The developed protocol was implemented in Health Systems B and C following its refinement based on feedback from the development site (Health System A). Implementation involved training sessions for clinic staff on protocol utilization and ongoing support from the research team. Eight staff members from the participating health systems completed the AIM, IAM, and FIM assessments, providing valuable insights into their perceptions of the protocol. The mean scores from AIM (mean 16.00, SD 4.24), IAM (mean 15.80, SD 4.54), and FIM (mean 16.80, SD 4.66) indicate favorable perceptions of protocol feasibility, acceptability, and appropriateness. Qualitative feedback from participants further supported the positive reception of the protocol, with respondents expressing satisfaction with its efficacy and intentions to integrate it into their clinical practices. All respondents indicated that they would use or would consider using the protocol within their clinics again. Open-ended responses included “very pleased with the protocol and leveraging EHR/staff/outreach” and “plan to now identify and track to completion of CRC testing.”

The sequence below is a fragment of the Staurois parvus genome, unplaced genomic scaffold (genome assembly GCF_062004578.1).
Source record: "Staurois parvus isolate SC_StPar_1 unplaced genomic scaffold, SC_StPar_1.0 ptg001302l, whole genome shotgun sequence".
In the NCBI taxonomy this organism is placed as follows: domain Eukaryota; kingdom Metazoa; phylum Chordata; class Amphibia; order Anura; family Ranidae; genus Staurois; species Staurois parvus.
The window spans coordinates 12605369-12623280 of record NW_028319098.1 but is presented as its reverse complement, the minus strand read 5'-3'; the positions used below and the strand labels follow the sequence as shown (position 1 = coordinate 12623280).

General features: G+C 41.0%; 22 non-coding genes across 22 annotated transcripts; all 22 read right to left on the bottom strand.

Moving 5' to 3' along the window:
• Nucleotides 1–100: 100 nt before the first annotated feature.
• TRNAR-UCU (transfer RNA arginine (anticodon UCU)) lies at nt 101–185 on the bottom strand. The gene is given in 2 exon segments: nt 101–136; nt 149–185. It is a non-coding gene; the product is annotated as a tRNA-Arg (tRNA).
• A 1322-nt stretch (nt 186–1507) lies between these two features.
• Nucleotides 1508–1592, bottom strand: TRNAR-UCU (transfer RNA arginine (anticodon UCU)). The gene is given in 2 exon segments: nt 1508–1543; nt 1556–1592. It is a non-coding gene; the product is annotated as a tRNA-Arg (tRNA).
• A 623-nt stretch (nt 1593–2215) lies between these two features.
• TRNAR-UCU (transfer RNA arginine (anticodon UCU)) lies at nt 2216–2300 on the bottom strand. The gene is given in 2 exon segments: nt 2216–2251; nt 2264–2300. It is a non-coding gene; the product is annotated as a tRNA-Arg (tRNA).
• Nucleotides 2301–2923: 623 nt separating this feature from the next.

The results demonstrate the successful development and initial implementation of an EHR protocol aimed at enhancing CRC screening in primary care settings. The protocol’s favorable reception by clinic staff, as indicated by high scores on acceptability, appropriateness, and feasibility measures, suggests its potential effectiveness in addressing identified barriers. The diverse representation of health systems and EHR platforms involved in the study enhances the generalizability of findings. Limitations include the small sample size and the focus on a specific geographic region. Future research will assess the protocol’s performance across additional EHR systems and health care settings for enhanced scalability and further evaluate the protocol’s impact on CRC screening outcomes.